Part 5 – Create Groups

Last time, we added a single subscriber to your mailing list in MailChimp. Eventually, we’ll want to load in a whole list of people.

When your MailChimp list holds the email address of every prayer supporters you know, you’re likely to find you don’t always want to send every email to every single one of them. Maybe you have some emails that you send only to pastors or your financial supporters. Or maybe some supporters want weekly shorter emails while others want only monthly or quarterly summaries.

By taking one more article to think through how you will want to divide your list, we’ll save you a whole lot of work later.

MailChimp gives you two ways to divide your list: segments and groups. Each time you use a segment, MailChimp will re-examine what it knows about each subscriber to decide whether that subscriber is a member of the segment. MailChimp figures out by itself who belongs to a segment, so you can create a segment at any time. We’ll talk about segments in some later post – when we’re ready to use them.

A MailChimp group, on the other hand, describes a conclusion you want to remember individually for each prayer supporter, such as whether they are a pastor and if they are also a financial supporter. MailChimp doesn’t know these things unless you tell it, and the easiest time to tell it these things is when you add the supporter to your list. That’s why we want to understand groups before we start importing your whole list of prayer supporters into MailChimp.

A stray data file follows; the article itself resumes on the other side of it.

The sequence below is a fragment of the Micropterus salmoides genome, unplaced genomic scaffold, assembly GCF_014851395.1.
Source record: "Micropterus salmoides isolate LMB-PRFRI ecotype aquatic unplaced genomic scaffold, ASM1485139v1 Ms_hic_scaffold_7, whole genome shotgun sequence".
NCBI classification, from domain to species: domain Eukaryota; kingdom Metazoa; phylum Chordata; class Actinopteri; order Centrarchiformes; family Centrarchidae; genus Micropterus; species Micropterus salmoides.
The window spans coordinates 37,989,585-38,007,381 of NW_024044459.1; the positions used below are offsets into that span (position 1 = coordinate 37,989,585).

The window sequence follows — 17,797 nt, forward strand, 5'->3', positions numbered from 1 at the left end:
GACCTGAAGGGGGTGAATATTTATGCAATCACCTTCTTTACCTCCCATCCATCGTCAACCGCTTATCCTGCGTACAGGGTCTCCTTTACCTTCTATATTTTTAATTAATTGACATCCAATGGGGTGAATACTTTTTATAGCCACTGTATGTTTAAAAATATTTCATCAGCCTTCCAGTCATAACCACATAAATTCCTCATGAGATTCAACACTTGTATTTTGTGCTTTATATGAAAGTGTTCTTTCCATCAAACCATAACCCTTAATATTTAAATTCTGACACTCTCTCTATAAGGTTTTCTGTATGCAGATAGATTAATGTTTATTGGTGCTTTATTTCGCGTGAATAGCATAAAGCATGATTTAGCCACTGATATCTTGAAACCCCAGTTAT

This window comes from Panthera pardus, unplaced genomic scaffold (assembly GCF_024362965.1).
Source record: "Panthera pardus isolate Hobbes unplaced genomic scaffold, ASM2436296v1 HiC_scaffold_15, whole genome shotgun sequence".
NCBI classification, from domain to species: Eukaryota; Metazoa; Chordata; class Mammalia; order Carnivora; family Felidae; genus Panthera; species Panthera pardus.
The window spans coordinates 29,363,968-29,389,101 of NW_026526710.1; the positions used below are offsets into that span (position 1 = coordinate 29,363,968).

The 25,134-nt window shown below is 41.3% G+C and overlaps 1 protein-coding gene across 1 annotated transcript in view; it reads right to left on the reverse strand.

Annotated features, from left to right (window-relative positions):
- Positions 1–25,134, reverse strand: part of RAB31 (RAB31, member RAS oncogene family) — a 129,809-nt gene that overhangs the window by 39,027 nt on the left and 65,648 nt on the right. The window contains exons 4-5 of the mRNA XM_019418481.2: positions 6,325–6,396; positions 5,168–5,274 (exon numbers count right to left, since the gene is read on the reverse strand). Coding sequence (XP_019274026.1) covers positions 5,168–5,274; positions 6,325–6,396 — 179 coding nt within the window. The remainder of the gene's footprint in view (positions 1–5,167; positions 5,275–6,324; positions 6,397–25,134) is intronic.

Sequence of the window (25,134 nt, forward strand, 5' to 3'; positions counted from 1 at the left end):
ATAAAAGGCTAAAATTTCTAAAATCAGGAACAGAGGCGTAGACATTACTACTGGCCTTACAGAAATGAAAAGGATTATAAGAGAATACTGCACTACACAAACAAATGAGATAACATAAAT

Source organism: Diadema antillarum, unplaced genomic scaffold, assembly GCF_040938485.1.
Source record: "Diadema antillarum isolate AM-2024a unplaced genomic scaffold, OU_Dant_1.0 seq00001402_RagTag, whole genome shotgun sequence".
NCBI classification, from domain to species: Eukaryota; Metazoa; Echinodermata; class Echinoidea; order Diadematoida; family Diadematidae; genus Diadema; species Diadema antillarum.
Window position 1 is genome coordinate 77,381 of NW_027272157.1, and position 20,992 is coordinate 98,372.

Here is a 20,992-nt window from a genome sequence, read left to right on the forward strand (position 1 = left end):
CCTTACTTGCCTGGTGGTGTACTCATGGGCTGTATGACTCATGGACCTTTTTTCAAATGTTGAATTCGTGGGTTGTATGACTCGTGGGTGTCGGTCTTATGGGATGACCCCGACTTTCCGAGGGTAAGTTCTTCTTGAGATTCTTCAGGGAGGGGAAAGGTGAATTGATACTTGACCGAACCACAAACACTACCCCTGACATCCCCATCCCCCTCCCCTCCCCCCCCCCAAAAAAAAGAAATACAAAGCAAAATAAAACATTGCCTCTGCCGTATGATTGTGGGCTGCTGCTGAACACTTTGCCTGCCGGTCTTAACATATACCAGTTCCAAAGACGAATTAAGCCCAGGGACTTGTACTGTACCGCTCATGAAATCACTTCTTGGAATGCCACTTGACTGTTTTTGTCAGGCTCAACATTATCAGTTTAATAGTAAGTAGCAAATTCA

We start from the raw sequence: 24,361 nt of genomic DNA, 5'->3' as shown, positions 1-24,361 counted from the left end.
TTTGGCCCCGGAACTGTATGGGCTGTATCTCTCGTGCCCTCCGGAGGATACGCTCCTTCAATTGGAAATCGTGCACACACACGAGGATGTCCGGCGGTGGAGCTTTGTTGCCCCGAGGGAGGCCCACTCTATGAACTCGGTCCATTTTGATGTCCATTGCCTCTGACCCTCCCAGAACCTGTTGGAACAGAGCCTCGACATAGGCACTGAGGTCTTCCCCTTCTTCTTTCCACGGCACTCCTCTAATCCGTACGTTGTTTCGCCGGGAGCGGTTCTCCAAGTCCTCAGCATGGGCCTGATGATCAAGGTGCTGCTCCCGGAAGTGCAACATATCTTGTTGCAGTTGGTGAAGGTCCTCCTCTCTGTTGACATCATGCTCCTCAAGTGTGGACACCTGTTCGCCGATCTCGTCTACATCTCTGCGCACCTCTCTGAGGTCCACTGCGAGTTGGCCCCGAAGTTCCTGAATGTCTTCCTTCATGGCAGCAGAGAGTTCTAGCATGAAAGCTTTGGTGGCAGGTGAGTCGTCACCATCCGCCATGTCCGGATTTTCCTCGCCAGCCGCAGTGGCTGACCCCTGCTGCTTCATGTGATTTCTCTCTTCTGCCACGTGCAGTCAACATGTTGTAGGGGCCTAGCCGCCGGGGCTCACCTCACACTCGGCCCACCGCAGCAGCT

Don’t get hung up on the distinction between segments and groups. In general, if you’re thinking about your subscribers, think of groups, and when you’re thinking about your emails, think of segments. When we talk about segments, I’ll show you how you can use what you know about groups to help you build your segments. For now, let’s focus on the groups.

What Kind Of Prayer Supporter Is This?

Maybe an example would be helpful. At the end of this exercise I’ll invite you to explore your own ideas, but let’s walk through creating one group for now so we can see how it’s done.

Open Prayer Supporters List

Go back to your Lists view in MailChimp, and click the title of your Prayer Supporters list.

Manage Groups For The Prayer Supporters List

With your Prayer Supporters list showing, open the “Manage Subscribers” menu and choose the “Groups” option.

Choose “Groups” from the “Manage Subscribers” menu

Create The Group

If you haven’t yet created any groups, MailChimp gives you an opportunity to learn about how groups interact with signup forms and segmentation. We’ll talk about signup forms and segmentation in later posts. If you wanted to dig into that right now, you could click one of the Learn more links within MailChimp, but let’s keep going with this exercise. Click the Create Groups button at the top of the MailChimp window.

Click the “Create Groups” button at the top.

MailChimp now asks you for some details about the group. The first section asks about how you want this group to show up on your signup form. We’re not dealing with signup forms yet. In later posts, we’ll look at ways to let prayer supporters add themselves to your lists. We’ll revisit these signup form options at that time. Until then, choose the Don’t show these groups on my signup form option.

Enter the details for the group options.
Enter the details for the group options.

We said earlier that a group describes a conclusion you want to remember for each prayer supporter. When it’s time for MailChimp to ask you about that conclusion, it uses the Group title as a header to present the choices. (You’ll see details of this presentation later in this article.) Each Group name that you define under that title becomes one of the choices – one of the possible conclusions you can reach about each supporter.

To match the screenshots in this exercise, use “This supporter is…” for the group title, and add the following choices as group names:

  • A Pastor
    The email address belongs to a church pastor.
  • A Family Member